"With HCM, it isn't easy finding the balance between what you can do, and what might set you back," says Pam Fleischaker. "You have to keep on going and use the energy you have, but you've always got to be careful not to overdo it."
With this philosophy, Pam has succeeded in balancing a demanding career and raising a family, and her son Joey, who also carries the HCM gene, has blazed a trail in the world of sports.
Pam, 65, has worked as a newspaper editor and columnist, press secretary for Geraldine Ferraro, and as adviser on two national presidential campaigns. For more than two decades, she has played a major role in women's politics.
At 34, Joey has been a sportscaster, and a producer for both the NBC Olympics and the National Hockey League. As an extreme skier, he has also conquered some of the toughest slopes in Europe, South American, Central Europe and Australia.
The Fleischakers have achieved these things with their own combination of optimism and perseverence—and with the help of caring doctors who specialize in HCM.
Pam suffered with atrial fibrillation for nearly twenty years, and when her symptoms worsened in 2008, she came to Dr. Donna Mancini at NewYork-Presbyterian to explore the option of a heart transplant. "I did my research," she said, "and found out that this hospital had more transplant experience than any other in the country."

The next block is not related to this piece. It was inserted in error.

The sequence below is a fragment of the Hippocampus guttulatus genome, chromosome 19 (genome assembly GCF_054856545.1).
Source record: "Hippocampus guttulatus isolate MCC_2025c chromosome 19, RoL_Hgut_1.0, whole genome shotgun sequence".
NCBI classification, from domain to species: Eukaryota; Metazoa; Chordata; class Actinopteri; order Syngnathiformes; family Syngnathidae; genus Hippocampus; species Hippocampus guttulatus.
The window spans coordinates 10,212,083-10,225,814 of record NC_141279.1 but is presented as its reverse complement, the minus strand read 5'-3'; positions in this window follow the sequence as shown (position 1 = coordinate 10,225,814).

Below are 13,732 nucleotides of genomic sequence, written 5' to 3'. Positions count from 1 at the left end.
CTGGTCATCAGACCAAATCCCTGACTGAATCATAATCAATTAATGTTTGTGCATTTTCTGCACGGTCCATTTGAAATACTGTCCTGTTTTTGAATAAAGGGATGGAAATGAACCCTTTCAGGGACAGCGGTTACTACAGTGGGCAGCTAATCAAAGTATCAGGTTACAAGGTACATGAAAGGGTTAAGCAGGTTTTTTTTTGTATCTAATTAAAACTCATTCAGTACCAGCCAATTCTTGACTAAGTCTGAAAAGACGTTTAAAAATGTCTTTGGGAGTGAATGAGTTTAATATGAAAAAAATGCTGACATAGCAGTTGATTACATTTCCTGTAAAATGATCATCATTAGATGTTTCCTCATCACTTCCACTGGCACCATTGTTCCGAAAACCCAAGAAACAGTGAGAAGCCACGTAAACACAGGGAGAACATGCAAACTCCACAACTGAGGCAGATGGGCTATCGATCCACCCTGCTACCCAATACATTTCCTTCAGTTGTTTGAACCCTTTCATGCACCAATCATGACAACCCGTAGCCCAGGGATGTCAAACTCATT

After receiving a new heart, Pam found she had to work very hard on her rehabilitation. "I wish I'd had more encouragement to exercise in my 30s and 40s," she says, noting that it was the key to bouncing back. Today Pam can walk a mile in under 30 minutes, practice yoga, and travel to Santa Fe and Mexico. "My son," she adds," has been my inspiration."
Dr. Mat Maurer, the medical director and co-chair of The HCM Center at NewYork-Presbyterian is now monitoring Joey's progress and helping him to maintain his high fitness level.
As a teenager, Joey played basketball and baseball, though most HCM patients refrain from competitive sports. He also added mountain biking and rock climbing to his repertoire, surprising his first team of cardiologists.
In 1992, Joey received an implantable defibrillator as a preventative measure. Yet so far, he reports, it hasn't gone off, and he hasn't shown any signs of atrial fibrillation.
"I'm fortunate to have found the right kind of workout–and the right doctors–so I can maintain the kind of lifestyle that's important to me," Joey says.
Joey now runs, goes to the gym or rides his bike for a minimum of two hours every day. "With Dr. Maurer, I've discovered the level of exercise that will keep my symptoms at bay," he says, "If I don't work out, I have trouble climbing stairs. If I do, my energy level is much better."
Warming up slowly is important, too. At night, Joey's heart rate can drop as low as 30, so he has to wait for his body to rev up before he starts his routine: "I don't just jump on the treadmill. I work up to it, and then I ease up to a my standard pace."
In addition, Joey follows a heart-healthy diet, eats natural foods, with plenty of vegetables and protein.
These are good healthy habits for anyone—but they are even more critical for those with HCM.
"Anything that makes my body work better makes me feel better," Joey says. "I may have some challenges ahead. But for now, no one would guess that I have HCM."